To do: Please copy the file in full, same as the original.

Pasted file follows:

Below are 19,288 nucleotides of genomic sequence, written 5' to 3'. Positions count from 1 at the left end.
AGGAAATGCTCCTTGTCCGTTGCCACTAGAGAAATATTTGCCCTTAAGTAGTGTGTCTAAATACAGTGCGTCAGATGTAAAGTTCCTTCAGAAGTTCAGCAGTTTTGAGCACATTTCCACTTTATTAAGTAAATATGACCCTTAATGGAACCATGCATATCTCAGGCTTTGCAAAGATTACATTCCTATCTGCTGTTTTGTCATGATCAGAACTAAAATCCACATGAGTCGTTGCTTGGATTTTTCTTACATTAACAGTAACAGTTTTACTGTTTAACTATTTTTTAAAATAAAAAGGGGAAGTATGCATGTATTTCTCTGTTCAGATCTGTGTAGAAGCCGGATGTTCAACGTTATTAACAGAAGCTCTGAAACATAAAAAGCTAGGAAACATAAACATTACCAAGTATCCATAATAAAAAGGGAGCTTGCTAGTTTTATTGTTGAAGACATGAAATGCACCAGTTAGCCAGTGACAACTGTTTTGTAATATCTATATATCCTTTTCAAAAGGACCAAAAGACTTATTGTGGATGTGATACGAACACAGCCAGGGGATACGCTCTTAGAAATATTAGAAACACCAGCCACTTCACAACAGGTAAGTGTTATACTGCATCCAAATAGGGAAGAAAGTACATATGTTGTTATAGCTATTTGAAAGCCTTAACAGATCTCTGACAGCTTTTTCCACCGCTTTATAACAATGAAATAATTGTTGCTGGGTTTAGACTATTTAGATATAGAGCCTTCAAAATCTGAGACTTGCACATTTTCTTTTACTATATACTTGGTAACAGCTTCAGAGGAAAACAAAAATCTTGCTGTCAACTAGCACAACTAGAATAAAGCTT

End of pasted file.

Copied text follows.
Below are 19,288 nucleotides of genomic sequence, written 5' to 3'. Positions count from 1 at the left end.
AGGAAATGCTCCTTGTCCGTTGCCACTAGAGAAATATTTGCCCTTAAGTAGTGTGTCTAAATACAGTGCGTCAGATGTAAAGTTCCTTCAGAAGTTCAGCAGTTTTGAGCACATTTCCACTTTATTAAGTAAATATGACCCTTAATGGAACCATGCATATCTCAGGCTTTGCAAAGATTACATTCCTATCTGCTGTTTTGTCATGATCAGAACTAAAATCCACATGAGTCGTTGCTTGGATTTTTCTTACATTAACAGTAACAGTTTTACTGTTTAACTATTTTTTAAAATAAAAAGGGGAAGTATGCATGTATTTCTCTGTTCAGATCTGTGTAGAAGCCGGATGTTCAACGTTATTAACAGAAGCTCTGAAACATAAAAAGCTAGGAAACATAAACATTACCAAGTATCCATAATAAAAAGGGAGCTTGCTAGTTTTATTGTTGAAGACATGAAATGCACCAGTTAGCCAGTGACAACTGTTTTGTAATATCTATATATCCTTTTCAAAAGGACCAAAAGACTTATTGTGGATGTGATACGAACACAGCCAGGGGATACGCTCTTAGAAATATTAGAAACACCAGCCACTTCACAACAGGTAAGTGTTATACTGCATCCAAATAGGGAAGAAAGTACATATGTTGTTATAGCTATTTGAAAGCCTTAACAGATCTCTGACAGCTTTTTCCACCGCTTTATAACAATGAAATAATTGTTGCTGGGTTTAGACTATTTAGATATAGAGCCTTCAAAATCTGAGACTTGCACATTTTCTTTTACTATATACTTGGTAACAGCTTCAGAGGAAAACAAAAATCTTGCTGTCAACTAGCACAACTAGAATAAAGCTT